I’ve been asked by Christina L. Rozelle, author of The Truth About Mud (the second-longest story in my troll anthology), to post “Why I Write.” If you have blog-hopped here from there, thank you for coming. If you have hopped here from elsewhere, please hop on over to the link above. (Not now! Sheesh!)
Of course, there are lots of answers to Christina’s question — a different one for every day. A month ago I might have answered glibly, “Because it’s fun to wantonly use adverbs,” and run away — figuratively, of course, since my ass was firmly planted in this chair and it was hot, so my elbows were hopelessly stuck to the desk. (They still are.)
I started writing (actually printing) as a four-year-old, when I made up stories about the family that lived in my closet — the closet I shared with my little sister. In that family, everyone had their own room, even the Mommy and Daddy (why should they have to share, after all?) and a sock doll named Eegie and Tuffy the cat. (Who, it must be noted, had the biggest room.)
Today, I could say I write to bask in the glow of reviews (which, frankly, are few and far between, possibly due to my habit of aggressive non-promotion). Yesterday’s new Hyperlink from Hell reviews, my first on Amazon UK, included such head-swellers as:
“The cleverest piece of fiction I’ve ever read.”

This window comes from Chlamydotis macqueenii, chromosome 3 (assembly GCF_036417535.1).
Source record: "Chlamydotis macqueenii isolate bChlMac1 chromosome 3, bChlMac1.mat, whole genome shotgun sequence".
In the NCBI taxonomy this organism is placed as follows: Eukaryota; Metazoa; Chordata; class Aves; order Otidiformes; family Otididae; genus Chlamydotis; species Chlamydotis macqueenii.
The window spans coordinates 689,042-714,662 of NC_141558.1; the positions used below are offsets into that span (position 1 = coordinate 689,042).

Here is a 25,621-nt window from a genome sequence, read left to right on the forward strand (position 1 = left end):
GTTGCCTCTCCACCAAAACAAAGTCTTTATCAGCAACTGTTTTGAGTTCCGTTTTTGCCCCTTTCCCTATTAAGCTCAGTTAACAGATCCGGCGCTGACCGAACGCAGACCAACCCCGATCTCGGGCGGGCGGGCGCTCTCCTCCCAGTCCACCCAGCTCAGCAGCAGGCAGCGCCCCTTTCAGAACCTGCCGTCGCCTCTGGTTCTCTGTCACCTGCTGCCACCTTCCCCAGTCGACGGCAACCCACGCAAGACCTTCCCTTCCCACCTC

“Somewhere in the multiverse there is a version of me who hasn’t read this book. I feel sorry for her.”
A couple of days ago, if asked why I write, I might have said “Because writing and reading are comforting” and referenced my novel-in-progress, Riding the Bull, the sequel to the above-lauded (and larded) book. In RTB, a character relates this quote, from A. A. Milne’s Piglet, in The House at Pooh Corner:
“Supposing a tree fell down, Pooh, while we were underneath it?”
“Supposing it didn’t,” said Pooh after careful thought.
Here’s that same character explaining why she became a psychiatrist:
It’s partly thanks to Pooh and Piglet—and lonely, depressed “Eeyore” the donkey—that I became a psychiatrist. I made a list of promises to my mother before she died; the first was to “Take care of Daddy.” The last was, “And if nobody fixes Eeyore, Mommy, I’ll sort him out.”
I was six. I still have that list, and everything’s checked off but Eeyore.
So I write because it’s comforting, and to make things right.
I also write because I’m kinda smart (the Internet says my IQ is 134, so it must be true!), and because I’m kinda dumb (too befuddled to be a waiter, for example; I really admire people who can do that), and because it’s fascinating — to me, at least — to see those two sides of me duke it out on the page. (This is not a pretty spectator sport; it’s hard to see exactly what’s going on — kind of like two bulldogs fighting in a bag.)*
My brain works, when it works, in mysterious ways. I am a curious sort. Just yesterday I was wondering if anyone else’s panties suddenly, irrevocably roll down when they stretch, yawn, or sneeze — and the median age when people give up the valiant fight and start wiping from the front. So I write to explore the gap between the odd way my mind works and the way individual readers’ minds work. I want to know if anyone “gets” me, I guess. (And if they do, I worry about them. I really do.)
But mostly I write for the money. I sold one book this month, so far. In Germany. I made .30 Euro. (Methinks I’ll buy a pony…!)
Or maybe a donkey.
I guess I must write… because it’s fun. Nothing else comes close. (Except, of course, painting pictures on a closet wall.)
*Please do not worry about the bulldogs. They aren’t real.
Peske’s “Little Girl in Red Dress” courtesy Wikimedia Commons.
Other illustrations are Ernest Shepard’s drawings for A. A. Milne’s Winnie the Pooh series.